Her purpose was to argue against marriage. What I think we can learn from her lecture is the underlying trend within modernity to "disband" the ties that are intended to hold together a society in favour of a highly individualistic concept of freedom.
She begins by dismissing the idea that there is a real, objective right that might guide people's behaviour:
there is no absolute right or wrong; there is only a relativity, depending on the consciously though very slowly altering condition of a social race in respect to the rest of the world. Right and wrong are social conceptions: mind, I do not say human conceptions. The names “right” and “wrong,” truly, are of human invention only; but the conception “right” and “wrong,” dimly or clearly, has been wrought out with more or less effectiveness by all intelligent social beings. And the definition of Right, as sealed and approved by the successful conduct of social beings, is: That mode of behavior which best serves the growing need of that society.
It is humans who create what is "right" and that alters according to evolving social needs - that is the gist of her moral theory.
If you have this starting point you will then ask "How are social needs evolving?" And she has a clear answer. She believes that until recently men had to respond to the demands of their environment. In other words, in a tough environment men responded of necessity to what had to be done - any other response would have imperilled survival.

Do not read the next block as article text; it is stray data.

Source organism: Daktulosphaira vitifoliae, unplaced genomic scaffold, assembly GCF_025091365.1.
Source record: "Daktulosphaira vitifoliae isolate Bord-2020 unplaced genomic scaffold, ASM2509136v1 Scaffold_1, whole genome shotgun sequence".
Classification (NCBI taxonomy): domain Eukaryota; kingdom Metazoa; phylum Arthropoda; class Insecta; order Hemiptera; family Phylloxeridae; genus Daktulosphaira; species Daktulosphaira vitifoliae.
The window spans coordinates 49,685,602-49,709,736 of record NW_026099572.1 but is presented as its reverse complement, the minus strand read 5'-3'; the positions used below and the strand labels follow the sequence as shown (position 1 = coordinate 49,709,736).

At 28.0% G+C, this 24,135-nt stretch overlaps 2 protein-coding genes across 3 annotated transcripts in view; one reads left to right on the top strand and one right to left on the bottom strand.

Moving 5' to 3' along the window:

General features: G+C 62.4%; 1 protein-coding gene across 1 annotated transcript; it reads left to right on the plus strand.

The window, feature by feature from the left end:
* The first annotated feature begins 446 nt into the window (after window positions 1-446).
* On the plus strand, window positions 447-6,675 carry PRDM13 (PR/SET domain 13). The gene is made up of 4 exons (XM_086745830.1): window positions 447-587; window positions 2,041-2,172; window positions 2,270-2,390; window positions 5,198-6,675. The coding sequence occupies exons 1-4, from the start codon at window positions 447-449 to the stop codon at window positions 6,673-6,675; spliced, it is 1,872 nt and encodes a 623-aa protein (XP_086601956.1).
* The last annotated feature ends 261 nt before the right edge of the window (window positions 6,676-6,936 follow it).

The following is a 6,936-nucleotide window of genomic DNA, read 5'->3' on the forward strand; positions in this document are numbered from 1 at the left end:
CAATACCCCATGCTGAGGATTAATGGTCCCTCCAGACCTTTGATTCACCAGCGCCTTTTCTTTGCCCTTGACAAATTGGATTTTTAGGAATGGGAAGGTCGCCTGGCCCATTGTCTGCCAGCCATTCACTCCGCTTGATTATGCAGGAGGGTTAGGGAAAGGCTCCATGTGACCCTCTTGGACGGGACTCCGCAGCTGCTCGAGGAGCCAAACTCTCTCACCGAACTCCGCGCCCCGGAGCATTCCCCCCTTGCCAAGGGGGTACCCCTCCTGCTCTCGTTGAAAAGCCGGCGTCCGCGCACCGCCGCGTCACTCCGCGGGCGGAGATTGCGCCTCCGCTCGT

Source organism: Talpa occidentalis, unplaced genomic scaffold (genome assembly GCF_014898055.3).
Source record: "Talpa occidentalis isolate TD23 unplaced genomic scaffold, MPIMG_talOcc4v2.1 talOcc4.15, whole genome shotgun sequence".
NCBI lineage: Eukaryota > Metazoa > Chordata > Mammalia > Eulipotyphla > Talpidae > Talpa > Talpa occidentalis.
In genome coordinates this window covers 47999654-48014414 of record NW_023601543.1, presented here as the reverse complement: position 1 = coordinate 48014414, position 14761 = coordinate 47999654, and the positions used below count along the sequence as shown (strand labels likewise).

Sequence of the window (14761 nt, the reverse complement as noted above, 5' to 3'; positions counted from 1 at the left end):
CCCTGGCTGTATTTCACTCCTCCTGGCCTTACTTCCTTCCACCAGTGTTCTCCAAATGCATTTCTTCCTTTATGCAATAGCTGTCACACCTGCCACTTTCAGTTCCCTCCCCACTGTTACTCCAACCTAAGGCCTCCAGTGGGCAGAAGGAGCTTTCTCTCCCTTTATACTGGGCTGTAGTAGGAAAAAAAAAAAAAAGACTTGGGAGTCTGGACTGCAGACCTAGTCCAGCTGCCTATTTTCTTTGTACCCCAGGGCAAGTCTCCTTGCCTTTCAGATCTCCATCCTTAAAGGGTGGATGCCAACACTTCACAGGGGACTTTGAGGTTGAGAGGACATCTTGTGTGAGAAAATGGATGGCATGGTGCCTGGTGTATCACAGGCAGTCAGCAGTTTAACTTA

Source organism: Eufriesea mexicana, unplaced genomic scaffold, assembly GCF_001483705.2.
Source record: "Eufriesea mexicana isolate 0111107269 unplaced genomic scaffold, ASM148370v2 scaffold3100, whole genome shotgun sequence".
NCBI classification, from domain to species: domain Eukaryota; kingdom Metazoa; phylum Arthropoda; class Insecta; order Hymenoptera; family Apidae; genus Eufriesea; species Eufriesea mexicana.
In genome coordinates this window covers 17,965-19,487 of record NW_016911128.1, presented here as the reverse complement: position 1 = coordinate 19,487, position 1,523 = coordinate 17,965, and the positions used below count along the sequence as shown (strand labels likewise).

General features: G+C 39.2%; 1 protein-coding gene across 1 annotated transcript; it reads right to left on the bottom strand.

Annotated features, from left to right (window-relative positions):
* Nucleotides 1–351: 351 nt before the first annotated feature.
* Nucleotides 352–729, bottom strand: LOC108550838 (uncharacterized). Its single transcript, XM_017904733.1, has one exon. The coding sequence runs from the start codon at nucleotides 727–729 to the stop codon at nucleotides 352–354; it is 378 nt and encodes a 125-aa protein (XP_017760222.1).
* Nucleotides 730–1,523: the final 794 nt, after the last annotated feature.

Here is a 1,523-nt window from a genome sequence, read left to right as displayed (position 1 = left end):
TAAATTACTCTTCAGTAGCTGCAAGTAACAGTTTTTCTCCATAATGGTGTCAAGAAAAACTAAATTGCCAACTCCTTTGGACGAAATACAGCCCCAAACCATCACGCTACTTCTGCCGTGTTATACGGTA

But that realm of necessity is gradually giving way. She therefore sees society evolving along these lines:
What is the growing ideal of human society, unconsciously indicated and unconsciously discerned and illuminated?
By all the readings of progress, this indication appears to be the free individual; a society whose economic, political, social and sexual organization shall secure and constantly increase the scope of being to its several units; whose solidarity and continuity depend upon the free attraction of its component parts, and in no wise upon compulsory forms.
She still talks about solidarity and continuity but these have been fatally demoted as they are not what she is defining the "right" by. What is right, in her theory, is a constant increase in the extent to which individuals can self-determine their social ties.
Once she has established this principle, some very radical conclusions follow. For instance, she is led to reject all forms of marriage:
By marriage I mean the real thing, the permanent relation of a man and a woman, sexual and economical, whereby the present home and family life is maintained. It is of no importance to me whether this is a polygamous, polyandric or monogamous marriage, nor whether it is blessed by a priest, permitted by a magistrate, contracted publicly or privately, or not contracted at all. It is the permanent dependent relationship which, I affirm, is detrimental to the growth of individual character, and to which I am unequivocally opposed.
And here we have the great, splintering clash of modern society. On the traditionalist side, marriage is held to be one important aspect of how we fulfil our being as men and women - a stable, happy marriage is therefore a great good. But the Voltairine moderns see it differently - for them individuals develop as an autonomous (non-dependent) self.
Voltairine was a principled kind of woman. She not only rejected formal marriage as leading to dependent relationships, she rejected de facto marriage as well. She insisted on men and women living apart. To those who claimed that she wanted to do away with relations between the sexes altogether she replied:
“Do you want to do away with the relation of the sexes altogether, and cover the earth with monks and nuns?” By no means. While I am not over and above anxious about the repopulation of the earth, and should not shed any tears if I knew that the last man had already been born, I am not advocating sexual total abstinence.